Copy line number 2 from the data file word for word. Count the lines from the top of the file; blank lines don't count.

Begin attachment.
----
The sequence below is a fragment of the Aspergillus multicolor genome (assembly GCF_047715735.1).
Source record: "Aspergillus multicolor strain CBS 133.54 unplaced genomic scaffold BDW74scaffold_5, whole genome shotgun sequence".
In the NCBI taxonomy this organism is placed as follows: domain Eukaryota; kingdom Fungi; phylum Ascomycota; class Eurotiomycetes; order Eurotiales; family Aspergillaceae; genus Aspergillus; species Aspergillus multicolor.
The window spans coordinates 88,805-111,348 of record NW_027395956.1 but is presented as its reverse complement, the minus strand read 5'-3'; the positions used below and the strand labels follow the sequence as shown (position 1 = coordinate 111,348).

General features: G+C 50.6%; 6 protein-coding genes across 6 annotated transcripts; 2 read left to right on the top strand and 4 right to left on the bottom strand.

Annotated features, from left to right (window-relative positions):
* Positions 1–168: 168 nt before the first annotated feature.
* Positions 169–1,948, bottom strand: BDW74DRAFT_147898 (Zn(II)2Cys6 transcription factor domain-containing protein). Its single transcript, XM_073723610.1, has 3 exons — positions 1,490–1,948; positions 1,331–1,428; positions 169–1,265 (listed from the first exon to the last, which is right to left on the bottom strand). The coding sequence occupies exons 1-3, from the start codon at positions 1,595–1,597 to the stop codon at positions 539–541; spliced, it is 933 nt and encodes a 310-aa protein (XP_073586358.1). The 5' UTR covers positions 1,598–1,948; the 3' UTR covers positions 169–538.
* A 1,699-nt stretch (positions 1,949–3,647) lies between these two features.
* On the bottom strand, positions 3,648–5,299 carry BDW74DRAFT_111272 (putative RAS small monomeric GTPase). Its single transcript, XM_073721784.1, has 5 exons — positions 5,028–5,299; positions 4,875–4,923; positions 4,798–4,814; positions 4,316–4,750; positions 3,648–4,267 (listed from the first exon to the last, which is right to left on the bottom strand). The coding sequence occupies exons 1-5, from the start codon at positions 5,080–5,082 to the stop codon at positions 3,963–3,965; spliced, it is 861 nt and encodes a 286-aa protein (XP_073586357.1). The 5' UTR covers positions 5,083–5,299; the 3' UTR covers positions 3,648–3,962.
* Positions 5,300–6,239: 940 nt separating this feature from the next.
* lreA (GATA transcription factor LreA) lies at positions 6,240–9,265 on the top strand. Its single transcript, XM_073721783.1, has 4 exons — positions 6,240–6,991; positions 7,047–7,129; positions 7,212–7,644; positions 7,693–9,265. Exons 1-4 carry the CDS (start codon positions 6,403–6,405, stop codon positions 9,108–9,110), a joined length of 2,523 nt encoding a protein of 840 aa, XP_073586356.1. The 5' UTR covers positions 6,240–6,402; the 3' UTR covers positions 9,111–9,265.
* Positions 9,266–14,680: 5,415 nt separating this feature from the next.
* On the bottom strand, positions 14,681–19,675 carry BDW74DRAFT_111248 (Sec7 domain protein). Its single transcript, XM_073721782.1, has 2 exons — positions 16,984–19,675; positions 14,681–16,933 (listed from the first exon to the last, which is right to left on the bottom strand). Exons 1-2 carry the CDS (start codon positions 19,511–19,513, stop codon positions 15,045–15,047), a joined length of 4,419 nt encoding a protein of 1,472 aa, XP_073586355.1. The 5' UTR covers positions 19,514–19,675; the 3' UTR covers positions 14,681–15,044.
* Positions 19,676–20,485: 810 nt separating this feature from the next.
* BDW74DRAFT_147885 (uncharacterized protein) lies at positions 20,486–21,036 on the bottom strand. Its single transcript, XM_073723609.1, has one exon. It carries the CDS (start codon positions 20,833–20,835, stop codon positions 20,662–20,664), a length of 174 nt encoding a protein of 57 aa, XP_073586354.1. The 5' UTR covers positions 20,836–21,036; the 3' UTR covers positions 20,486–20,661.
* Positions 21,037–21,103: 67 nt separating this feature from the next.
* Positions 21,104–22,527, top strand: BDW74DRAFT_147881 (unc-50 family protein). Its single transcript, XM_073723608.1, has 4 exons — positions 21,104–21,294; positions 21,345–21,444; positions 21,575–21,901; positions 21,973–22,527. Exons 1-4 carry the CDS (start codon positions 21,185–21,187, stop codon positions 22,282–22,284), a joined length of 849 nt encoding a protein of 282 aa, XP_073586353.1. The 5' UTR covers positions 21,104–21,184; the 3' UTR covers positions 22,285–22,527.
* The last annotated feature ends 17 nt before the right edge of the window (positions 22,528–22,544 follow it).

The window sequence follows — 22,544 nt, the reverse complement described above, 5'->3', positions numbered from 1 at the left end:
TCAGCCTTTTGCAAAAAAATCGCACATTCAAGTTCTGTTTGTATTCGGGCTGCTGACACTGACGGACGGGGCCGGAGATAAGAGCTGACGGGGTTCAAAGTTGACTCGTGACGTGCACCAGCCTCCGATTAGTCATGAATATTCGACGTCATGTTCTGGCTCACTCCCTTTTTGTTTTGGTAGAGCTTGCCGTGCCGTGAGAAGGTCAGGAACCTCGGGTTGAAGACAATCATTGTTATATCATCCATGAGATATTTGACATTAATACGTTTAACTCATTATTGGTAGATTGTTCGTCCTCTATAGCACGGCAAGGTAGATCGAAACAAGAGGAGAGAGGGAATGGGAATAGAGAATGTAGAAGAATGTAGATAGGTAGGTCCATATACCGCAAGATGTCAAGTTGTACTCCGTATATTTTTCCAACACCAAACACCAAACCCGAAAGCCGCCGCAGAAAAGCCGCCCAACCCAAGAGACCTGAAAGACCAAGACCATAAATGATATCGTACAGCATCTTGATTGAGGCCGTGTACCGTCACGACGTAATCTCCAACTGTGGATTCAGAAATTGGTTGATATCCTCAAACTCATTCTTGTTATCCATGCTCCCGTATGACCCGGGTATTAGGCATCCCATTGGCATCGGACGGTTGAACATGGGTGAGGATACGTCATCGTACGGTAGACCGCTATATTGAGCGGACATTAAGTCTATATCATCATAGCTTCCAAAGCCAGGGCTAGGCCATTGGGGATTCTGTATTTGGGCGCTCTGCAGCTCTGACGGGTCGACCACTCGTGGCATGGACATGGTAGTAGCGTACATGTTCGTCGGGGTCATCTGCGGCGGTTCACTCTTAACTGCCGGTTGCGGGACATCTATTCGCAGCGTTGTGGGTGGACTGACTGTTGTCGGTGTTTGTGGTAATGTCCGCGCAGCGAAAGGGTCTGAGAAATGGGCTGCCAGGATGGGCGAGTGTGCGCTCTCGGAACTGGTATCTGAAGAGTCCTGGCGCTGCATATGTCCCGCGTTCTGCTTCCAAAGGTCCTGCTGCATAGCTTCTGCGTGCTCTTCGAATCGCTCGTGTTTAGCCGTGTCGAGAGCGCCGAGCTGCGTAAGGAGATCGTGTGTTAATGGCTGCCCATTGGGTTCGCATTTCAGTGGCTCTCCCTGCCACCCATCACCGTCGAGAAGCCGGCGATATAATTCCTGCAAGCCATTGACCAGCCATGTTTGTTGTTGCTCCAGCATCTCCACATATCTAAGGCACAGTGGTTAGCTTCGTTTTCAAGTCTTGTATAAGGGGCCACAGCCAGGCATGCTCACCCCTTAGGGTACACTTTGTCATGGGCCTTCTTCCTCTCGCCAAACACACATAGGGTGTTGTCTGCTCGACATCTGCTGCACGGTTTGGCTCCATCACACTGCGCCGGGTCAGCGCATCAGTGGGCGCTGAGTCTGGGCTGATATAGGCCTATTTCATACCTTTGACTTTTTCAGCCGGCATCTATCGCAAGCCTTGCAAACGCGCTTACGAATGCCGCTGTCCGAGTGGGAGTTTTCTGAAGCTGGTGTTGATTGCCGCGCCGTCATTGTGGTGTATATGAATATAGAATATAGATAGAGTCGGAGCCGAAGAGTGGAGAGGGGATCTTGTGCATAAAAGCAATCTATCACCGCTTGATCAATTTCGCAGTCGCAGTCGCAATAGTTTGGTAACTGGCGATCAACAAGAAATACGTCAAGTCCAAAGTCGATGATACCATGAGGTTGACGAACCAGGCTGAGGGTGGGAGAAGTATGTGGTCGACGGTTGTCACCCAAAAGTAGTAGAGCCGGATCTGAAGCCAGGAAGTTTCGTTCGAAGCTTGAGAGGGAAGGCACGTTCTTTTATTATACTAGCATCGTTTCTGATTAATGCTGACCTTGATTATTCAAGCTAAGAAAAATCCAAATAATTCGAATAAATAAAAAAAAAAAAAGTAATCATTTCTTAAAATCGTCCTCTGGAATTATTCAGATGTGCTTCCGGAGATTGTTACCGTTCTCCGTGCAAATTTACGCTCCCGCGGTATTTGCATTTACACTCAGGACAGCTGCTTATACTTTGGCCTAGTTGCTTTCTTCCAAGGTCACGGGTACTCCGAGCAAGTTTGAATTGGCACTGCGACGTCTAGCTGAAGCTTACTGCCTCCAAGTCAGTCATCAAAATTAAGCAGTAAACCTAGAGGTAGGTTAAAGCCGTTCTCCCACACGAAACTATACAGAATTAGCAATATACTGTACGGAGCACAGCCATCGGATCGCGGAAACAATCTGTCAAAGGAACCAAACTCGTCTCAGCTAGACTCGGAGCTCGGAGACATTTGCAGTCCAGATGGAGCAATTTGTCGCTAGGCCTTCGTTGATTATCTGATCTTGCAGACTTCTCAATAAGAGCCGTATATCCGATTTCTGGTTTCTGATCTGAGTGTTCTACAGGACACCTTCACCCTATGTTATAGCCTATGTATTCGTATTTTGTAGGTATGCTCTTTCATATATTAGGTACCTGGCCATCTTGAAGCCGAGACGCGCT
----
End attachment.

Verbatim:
Source record: "Aspergillus multicolor strain CBS 133.54 unplaced genomic scaffold BDW74scaffold_5, whole genome shotgun sequence".